While I was running on the treadmill the other day, I watched part of the Little League World Series. The players were all 11, 12, and 13-year old boys – kids who, for the most part, looked very serious. They acted like grown-ups. And in fact, what they were doing was serious business – they were playing on ESPN and supposedly major league players were taking a break from their day to watch the game. It was a big deal. I imagined that I’d be watching these kids in the baseball big leagues in 10 years (or less). Except… and there’s that important except.
When something went really wrong or really right, you could tell they were kids. When one boy struck out, I felt his disappointment at my core. It was written all over his face and his posture. I wanted to give him a big hug and tell him he’d done a great job and still had plenty more at bats. I didn’t want to see him crushed by this (admittedly big) one moment in his childhood. On the other hand, one little boy’s smile and his excitement just floored me. It was impossible not to root for him (and really, each and every one of these kids), when he got excited. That big, wide smile broke out and you felt like dancing.
In fact, there was one kid who was dancing. They showed clips of him from throughout the series. Apparently he had started dancing at a number of points during the tournament. He’d dance after he made a catch; he’d dance when he got to home plate and scored a run. And it appeared it was always a different dance. While I watched, a sportscaster interviewed him and asked him about his dancing. She asked if he had more dances planned to show the crowd. His response was that he didn’t know – that the dancing just came out. I was charmed. Isn’t that how it is? When we’re happy, the dancing just comes out. But the response from the announcers in the booth was different. They chuckled and one said, “I guess sometimes, when you’re a kid, you just have to be kind of goofy!”
I’ve thought a lot about this since I heard it. Just one sentence, and yet, so much meaning. I felt like the announcer was saying that being goofy was great, as long as you were a kid. Honestly, that upset me. It is my opinion that we should all be goofy. It is my opinion that doing a silly dance when we’re happy should not just be in the province of children, and also that doing a silly dance when we’re happy shouldn’t be something at which we chuckle. No, I’d rather we laugh, we smile, we join in, we congratulate the dancing person for so candidly exhibiting joy, and we learn. I’d rather we choose to model the childlike enthusiasm that makes it ok for kids to dance when they’re happy. I’d rather we were ok with everyone dancing when they’re happy. Or being silly to cheer ourselves or others up. Or being goofy just because. In fact, especially just because. Because sometimes, when you’re human, you just have to be kind of goofy.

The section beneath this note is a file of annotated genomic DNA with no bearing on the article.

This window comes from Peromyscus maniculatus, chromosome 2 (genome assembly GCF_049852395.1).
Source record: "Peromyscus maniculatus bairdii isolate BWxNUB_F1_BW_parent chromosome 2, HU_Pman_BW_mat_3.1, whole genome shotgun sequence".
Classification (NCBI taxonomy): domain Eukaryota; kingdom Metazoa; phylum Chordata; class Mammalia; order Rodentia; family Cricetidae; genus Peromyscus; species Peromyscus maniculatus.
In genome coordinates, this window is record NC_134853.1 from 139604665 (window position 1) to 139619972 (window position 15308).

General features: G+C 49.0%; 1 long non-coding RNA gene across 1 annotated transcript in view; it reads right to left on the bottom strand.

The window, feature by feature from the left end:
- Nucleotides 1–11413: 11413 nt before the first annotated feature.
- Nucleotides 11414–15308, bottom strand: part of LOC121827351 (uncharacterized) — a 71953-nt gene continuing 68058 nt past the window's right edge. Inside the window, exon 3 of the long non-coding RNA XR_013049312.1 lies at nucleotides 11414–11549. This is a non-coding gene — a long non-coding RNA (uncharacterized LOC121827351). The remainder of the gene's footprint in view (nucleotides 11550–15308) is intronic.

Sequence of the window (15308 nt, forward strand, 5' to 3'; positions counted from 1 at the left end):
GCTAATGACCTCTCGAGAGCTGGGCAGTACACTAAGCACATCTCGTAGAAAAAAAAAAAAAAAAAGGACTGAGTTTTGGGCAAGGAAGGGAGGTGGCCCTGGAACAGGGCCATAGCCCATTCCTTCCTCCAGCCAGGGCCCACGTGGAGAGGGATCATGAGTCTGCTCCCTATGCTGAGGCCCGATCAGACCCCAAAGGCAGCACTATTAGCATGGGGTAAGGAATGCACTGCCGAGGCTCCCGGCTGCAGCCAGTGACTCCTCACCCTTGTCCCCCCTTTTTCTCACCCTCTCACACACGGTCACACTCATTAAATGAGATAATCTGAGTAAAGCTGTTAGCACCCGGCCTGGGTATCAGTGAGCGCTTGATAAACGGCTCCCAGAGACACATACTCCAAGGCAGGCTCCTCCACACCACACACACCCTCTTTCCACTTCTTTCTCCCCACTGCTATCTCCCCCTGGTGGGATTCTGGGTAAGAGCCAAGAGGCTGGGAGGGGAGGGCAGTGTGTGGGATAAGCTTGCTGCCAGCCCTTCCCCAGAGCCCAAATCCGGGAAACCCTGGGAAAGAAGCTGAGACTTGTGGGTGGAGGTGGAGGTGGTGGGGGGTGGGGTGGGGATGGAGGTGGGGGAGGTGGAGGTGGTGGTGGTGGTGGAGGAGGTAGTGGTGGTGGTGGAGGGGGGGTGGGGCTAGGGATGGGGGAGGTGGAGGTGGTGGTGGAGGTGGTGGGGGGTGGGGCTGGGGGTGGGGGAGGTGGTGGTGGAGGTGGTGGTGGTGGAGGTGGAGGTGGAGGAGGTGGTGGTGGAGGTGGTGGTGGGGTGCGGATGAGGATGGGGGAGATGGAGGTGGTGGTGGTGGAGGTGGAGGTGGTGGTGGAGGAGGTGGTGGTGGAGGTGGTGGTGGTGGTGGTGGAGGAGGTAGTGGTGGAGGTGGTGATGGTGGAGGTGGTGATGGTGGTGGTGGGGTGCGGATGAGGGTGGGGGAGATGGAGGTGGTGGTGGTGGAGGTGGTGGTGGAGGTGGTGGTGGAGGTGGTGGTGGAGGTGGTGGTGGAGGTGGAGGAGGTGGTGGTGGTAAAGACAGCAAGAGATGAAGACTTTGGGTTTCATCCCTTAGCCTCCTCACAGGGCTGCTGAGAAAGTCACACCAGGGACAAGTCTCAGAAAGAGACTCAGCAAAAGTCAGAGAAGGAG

This also reminded me of a few of my very best friends. Collectively we are a very educated bunch, working in professional jobs. It is easy to fall into our routines of work, chores, and other responsibilities. And when we do, we can all tell we’re less happy. There’s not enough joy in our lives. So we remind each other that it is important to jump in puddles. Have dinner together in our pajamas. Wear costumes for things like International Talk Like a Pirate Day (September 19th!). One of these friends gave me Play-Doh for my 30th birthday. She pointed out that we can be responsible without having to grow up. She was also saying that sometimes, when we’re human, we just have to be kind of goofy.
I hope that you follow the whims of your heart today (and every day). I hope that sometimes, since you’re human, you be a little goofy. Feel like singing? Do it. Feel like dancing a silly dance? Do it. Feel like wearing an elephant hat? Do it. Feel like grabbing a friend and spinning faster and faster until you fall down, feel sick, and both can’t stop laughing? I can highly recommend it. It doesn’t matter what age you are; goofy is always in fashion.
If you’re having trouble re-finding your goofiness, silliness, and joy, give us a call at Life Skills Resource Group Orlando at 407-355-7375. Aren’t sure talk therapy is for you? Some forms of play therapy with Amy Smith are appropriate for adults too – give sand tray a try! Only have time on the weekends? Come see Dr. Melissa Rojas or Risa Bos – both have weekend appointments! No matter who you see, all of our counselors have the skills and training to partner with you and the compassion and joy to help you find your passion again. We can’t wait to see what happens when your dance just comes out!
Be human; be goofy! ~Krista Bringley